Live supplier pricing for hospitality

Casual dining’s innovation opportunity

Whilst we’re not nearly at the end of the great casual dining reset, we’re already witnessing the opportunities this second act has brought to the marketplace.

Plenty has been written about the endless rollout of restaurant concepts across the past decade – mostly chains that initially enjoyed relative success with a small number of locations within the M25. In short, other factors we know now included;

•            Lack of menu innovation
•            Descending footfall in small towns
•            ‘Copy and paste’ venue designs
•            The subsequent over-reliance on discounting and vouchers

In our professional lives, we’ve seen how failures of control have dented communities of employees, suppliers and landlords. There is, however, a small group of operators turning these problems into a genuine competitive advantage.

Read: Why there is a trend of casual restaurants closing down? (April 2018)

Casual dining hasn’t fallen out of favour

The market is re-learning the lesson of ‘doing one thing well’. Look at the brands reporting good numbers and truly weathering the rent and wages storm (even if there are fewer competitors now). The Real Greek, Franco Manca, Wagamama have held strong in their core offer, allowing for incremental menu innovation.

Forecasting menus in Casual Dining

Outside of the occasional marketing splash (Starbucks’ Unicorn Frappuccino), planning for seasonal menus must always be audience-appropriate. Brunning & Price, for instance, keep to their pub classics (think steaks and pies) and add seasonal innovations, such as ‘pink grapefruit salad with saffron mayonnaise’. They retain footfall and enhance customer experience.

“Extraordinary results are directly determined by how narrow you can make your focus”.

Gary Keller

It is a reminder of Starboard Value’s (now infamous) 2014 investor paper that continually referenced the ‘inauthentic and unappealing’ dishes that had been allowed to make up much of the menu at Olive Garden in the US. As the chain lost its hero products, it lost $millions in revenue and share. If you’re feeling brave, you can find the difference between a Lobster Spaghetti and a ‘Fried Lasagna’ on SlideShare!

Forecasting gives breathing space to innovation

Menu forecasting isn’t just about what dishes make their way to your menu. Aside from factoring ingredients and labour costs, how can you easily find answers to;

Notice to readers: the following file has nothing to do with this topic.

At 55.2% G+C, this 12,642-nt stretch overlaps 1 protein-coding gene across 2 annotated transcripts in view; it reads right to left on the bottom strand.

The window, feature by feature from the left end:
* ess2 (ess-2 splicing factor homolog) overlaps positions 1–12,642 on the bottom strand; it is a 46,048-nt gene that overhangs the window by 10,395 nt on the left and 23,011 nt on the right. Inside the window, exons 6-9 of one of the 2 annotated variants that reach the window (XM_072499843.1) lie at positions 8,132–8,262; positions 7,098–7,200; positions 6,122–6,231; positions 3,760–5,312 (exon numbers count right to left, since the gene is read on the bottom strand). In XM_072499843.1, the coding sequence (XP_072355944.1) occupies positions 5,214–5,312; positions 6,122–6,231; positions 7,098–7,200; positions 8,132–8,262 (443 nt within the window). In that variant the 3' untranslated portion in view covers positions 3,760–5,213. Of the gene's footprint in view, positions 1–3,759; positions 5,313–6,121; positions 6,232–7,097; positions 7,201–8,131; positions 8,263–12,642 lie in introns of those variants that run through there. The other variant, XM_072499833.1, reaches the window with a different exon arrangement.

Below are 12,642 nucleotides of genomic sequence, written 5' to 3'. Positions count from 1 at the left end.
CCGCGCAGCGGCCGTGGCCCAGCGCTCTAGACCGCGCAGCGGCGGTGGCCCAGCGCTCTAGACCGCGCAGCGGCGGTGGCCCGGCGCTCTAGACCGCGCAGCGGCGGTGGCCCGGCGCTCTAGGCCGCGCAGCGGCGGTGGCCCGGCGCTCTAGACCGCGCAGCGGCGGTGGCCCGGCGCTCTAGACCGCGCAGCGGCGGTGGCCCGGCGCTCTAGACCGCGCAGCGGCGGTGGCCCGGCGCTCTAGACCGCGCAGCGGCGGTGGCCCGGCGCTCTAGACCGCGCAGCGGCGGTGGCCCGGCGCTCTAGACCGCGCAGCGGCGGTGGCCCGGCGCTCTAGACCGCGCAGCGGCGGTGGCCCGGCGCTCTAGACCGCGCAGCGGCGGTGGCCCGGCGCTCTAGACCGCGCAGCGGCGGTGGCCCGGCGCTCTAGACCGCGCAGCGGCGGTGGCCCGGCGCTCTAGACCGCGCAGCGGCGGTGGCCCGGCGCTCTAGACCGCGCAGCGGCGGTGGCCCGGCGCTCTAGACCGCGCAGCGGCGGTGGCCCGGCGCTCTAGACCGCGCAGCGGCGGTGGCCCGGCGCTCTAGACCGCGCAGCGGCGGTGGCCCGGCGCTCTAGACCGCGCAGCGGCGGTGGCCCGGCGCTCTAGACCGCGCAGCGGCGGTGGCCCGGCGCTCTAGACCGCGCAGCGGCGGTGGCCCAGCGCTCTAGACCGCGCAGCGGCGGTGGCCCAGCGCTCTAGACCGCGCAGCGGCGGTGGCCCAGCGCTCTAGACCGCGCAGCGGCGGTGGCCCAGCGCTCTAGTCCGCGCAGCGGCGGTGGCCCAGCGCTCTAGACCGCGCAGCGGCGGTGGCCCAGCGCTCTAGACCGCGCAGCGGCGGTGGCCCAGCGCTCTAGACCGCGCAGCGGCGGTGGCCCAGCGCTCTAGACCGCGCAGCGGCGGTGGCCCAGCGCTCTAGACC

• Your most popular meals – if you’re upselling halloumi fries (that are sold as a starter) as a side to your burgers, how is this recorded?
  • Are there too many items on the menu – having a good selection is important, but should you use the six starters, mains and desserts trick.
  • Which seasonal ingredients worked – how can you go beyond soups in the winter, salads in the summer; and is this what diners bought?

Learn about Caternet’s Global Product Names here: What is live price software?

Seasonal forecasting basics

Every year of performance data in the cloud helps established businesses plan their menus. So how can a fresh enterprise plan their first seasonal menus?

  • Locality – seasonal menus can be easier to plan for businesses in areas known for speciality production, even more so when the rates increase year after year. For example, Yorkshire is a producer of rhubarb, meaning most food businesses there enjoy access to the UK’s freshest supply.
  • Balance – different times of the year call for different flavour structures and finding a balance between too much and too little of any element is crucial. The majority of us love a warming spiced bowl of stew to keep us going on a cold winters night, however it is important to make sure that a menu isn’t filled with too many of the same type of meal, there are some people who would prefer other types of food than soups and stews all winter!
  • Food types – one easy trap to fall into is thinking that seasonal items means (only) produce, from winter vegetables to summer fruits, it’s easy to overlook other ingredients which can be used across many dishes. Spring lambs, herbs and honey are all grown and produced seasonally and can often be found locally, whether a small local farmer or an avid beekeeper just down the road! Consider every ingredient.
  • Signature dishes – just as seasonality is important, some diners don’t appreciate change or don’t adapt well.  Therefore, we need to accommodate their needs with a group of carry-over items, even if we cycle through a subset every two menus.
  • Overproduction – this season and every season, renew your focus on reducing waste!

The same is true today as it was last year, and every year back to 2004 when Caternet began; businesses that decide to invest in catering management and reporting software must choose integrated, accurate data that ensures a seamless purchase-to-pay process.

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